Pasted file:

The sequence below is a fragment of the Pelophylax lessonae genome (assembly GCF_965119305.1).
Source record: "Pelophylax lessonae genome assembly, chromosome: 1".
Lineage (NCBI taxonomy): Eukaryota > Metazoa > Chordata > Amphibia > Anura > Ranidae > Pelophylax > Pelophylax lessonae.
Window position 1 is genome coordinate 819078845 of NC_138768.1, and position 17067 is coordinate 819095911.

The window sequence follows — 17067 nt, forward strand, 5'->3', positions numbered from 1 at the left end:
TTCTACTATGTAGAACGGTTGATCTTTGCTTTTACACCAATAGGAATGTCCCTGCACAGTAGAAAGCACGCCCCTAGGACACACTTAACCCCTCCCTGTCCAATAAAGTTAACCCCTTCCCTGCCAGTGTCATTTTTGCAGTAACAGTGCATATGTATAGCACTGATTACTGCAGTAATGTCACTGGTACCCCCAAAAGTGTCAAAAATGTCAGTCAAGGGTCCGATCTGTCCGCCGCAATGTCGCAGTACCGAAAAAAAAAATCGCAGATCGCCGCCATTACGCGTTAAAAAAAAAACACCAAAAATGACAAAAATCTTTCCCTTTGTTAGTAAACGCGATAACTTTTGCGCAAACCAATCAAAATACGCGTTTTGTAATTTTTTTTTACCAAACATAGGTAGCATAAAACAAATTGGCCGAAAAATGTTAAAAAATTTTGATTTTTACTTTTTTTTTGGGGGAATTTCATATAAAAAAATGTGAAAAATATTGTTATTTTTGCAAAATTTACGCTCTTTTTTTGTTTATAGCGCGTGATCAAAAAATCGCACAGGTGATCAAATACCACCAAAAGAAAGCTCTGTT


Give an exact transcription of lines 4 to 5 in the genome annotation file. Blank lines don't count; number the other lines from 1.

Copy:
Window position 1 is genome coordinate 819078845 of NC_138768.1, and position 17067 is coordinate 819095911.

The window sequence follows — 17067 nt, forward strand, 5'->3', positions numbered from 1 at the left end: